by Tom McGlynn
James Graham & Sons | April 4 – May 13, 2014
There is an undiscovered world of thought and sensation that begins where painting ends. Exactly where a painting might end, the limit of its “terra cognita,” is the jumping-off point most interesting painters tend to work past. Mary McDonnell’s show of new paintings, Clear Pause, takes the viewer to this risky place with insistent gestures, held in suspension by a sensual, musical use of color. Within the compositional limit of each work McDonnell holds out multiple possible endings, all suspended in the continuity of her palette. She tests the limits of the painterly gesture, suggesting that what she is after is not so much a fixed picture but an open orchestration of the mutable poetry latent within the endlessly generative forms of nature and of life’s experiential meaning. Her work recapitulates an early modernist recognition of a natural, universal correspondence between sound, color, and gesture in the ambitious compositions of Wassily Kandinsky and in the more humble paintings of Arthur Dove. A contemporary kindred aesthetic can be seen in the work of Louise Fishman. The often awkward, almost workmanlike gestures in McDonnell’s paintings are closer to Fishman’s stubborn, yet fluid, mark making than to any residual influence of abstract gestural bravura found in the work of, for instance, Willem de Kooning or Joan Mitchell. These artists are important to the continuance of a tradition of gestural abstraction, a tradition that McDonnell’s work clearly rests upon—but not easily.
Included in the show of new works is a painting entitled “One of the ones” (2013-14), a contradictory complex of gestures that barely hold together as a picture. This tenuous matrix is an invitation extended by the artist to the viewer to share the risk of leaping into a net of unforeseen possibilities. One finds oneself asking, “Why should this image have ended here?” and “What would happen if I marked it up myself there?” There is a radical openness and apparent lack of guile in the multiple layers of horizontal and vertical hatchings in McDonnell’s gestures. Her color palette in the foreground of this piece is almost reduced to that of a child’s poster-paint set: saturated hues of orange, yellow and green which contribute associatively to the work’s accessibility. Her painting reactivates the primal need to fill in space, similar to a preschooler’s drawing full of frenetic fits and starts and prosaic color harmonics. The aforementioned tradition of gestural abstraction can often hover ghostlike over any contemporary attempt to utilize its visceral immediacy, possessing a painting like a re-animated and soulless zombie. The seemingly passive approach that McDonnell takes to the “strong poetry” of this painterly inheritance is in actuality a fiercely active distancing from the “big picture.” By stepping back and recalibrating the very concept of pictorial control, McDonnell intentionally understates her skill and gracefully puts the meaning of mastery in its place, as a means to a vital end rather than as a blustery and hollow subject of symbolic meaning.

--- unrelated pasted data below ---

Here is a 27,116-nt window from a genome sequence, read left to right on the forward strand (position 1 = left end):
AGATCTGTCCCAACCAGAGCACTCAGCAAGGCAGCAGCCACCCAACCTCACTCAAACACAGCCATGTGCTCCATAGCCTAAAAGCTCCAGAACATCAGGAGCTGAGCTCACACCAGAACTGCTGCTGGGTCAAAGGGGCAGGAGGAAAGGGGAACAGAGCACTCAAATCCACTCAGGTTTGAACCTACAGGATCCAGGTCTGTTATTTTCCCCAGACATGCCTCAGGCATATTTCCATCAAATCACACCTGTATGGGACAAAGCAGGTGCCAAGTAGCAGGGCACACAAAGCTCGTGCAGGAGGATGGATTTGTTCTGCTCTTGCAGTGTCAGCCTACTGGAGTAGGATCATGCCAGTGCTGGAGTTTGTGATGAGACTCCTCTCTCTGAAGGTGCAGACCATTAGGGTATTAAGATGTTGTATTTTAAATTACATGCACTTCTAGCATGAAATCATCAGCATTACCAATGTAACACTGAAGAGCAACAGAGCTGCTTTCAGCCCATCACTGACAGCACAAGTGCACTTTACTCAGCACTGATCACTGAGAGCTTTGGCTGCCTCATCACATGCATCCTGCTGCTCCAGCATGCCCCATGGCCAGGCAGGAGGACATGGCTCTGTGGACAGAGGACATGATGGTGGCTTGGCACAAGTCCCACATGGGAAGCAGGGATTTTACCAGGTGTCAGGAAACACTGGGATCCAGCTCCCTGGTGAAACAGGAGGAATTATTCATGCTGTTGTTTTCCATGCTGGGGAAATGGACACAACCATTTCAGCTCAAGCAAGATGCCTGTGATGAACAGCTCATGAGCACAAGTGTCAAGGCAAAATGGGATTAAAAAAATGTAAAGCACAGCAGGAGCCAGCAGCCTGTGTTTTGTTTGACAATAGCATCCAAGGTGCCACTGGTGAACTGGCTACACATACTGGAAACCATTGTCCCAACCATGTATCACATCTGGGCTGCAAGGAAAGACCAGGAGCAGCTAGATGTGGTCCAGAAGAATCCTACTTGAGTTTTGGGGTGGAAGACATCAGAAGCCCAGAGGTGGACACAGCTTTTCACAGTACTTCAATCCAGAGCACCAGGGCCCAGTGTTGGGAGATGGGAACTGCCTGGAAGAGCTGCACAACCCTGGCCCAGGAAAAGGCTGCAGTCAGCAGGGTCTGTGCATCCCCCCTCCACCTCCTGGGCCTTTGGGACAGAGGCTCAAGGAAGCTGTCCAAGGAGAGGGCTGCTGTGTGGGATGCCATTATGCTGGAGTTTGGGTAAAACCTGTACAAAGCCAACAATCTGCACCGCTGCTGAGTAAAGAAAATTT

“Til it is” (2013 – 14) shows McDonnell’s phenomenal touch pushed farther back into its underlying, evolving nature. This larger painting, measuring 50 by 136 inches, is more spread out and less chromatically contrasting than the densely packed “One Of the ones.” One particular slashing gesture stands out like a fresh wound across the middle section of the three conjoined wood panels. This alizarin focal point leans toward the right, directing one’s eye as a seismograph needle that registers tremors. The “sound” of these tremors corresponds to the artist’s palette modulation from cool, dark, under saturated colors to warm, light, and more highly contrasting hues crowding the center slash. This technique of “crowding the lights” is one J.M.W. Turner employed in his evocations of natural phenomena as vision in process. Although McDonnell’s color shifts here tend to be more abrupt, this work does share an affinity for the organic morphology evident in the chromatic diffusion of Turner’s work.
A smaller work entitled “Who Knows?” (2013 – 14) negotiates the stylistic distance between “Til it is” and “One of the ones” by including less frenetic gestures in blues and grays contrasted by a wedge of saturated red. The title recalls the work of neurophysicists Walter J. Freeman and Christine Skarda who have proposed that a background hum of chaotic brain activity can generate a labile ‘I don't know’ energy from which large numbers of neurons can be summoned in an instant to respond to new and previously encountered sensory stimuli without getting simultaneously confused. This organic source of abstract reasoning on an atomic level suggests the natural logic of getting lost in abstraction on a macro level. With this most recent work, McDonnell boldly summons the “I don’t know” by expressing it with elemental gestures that circumscribe the unknown like twigs bent to remember a freshly blazed path. In Clear Pause, the artist beckons the viewer to get lost with her in a grand ramble, in order to discover some previously unknown possible ends for painting.
TOM MCGLYNN is an artist, writer, and independent curator based in the N.Y.C. area. His work is represented in the permanent collections of the Whitney Museum, the Museum of Modern Art, and the Cooper- Hewitt National Design Museum of the Smithsonian. He is the director of Beautiful Fields, an organization dedicated to socially- engaged curatorial projects, and is also currently a visiting lecturer at Parsons/the New School.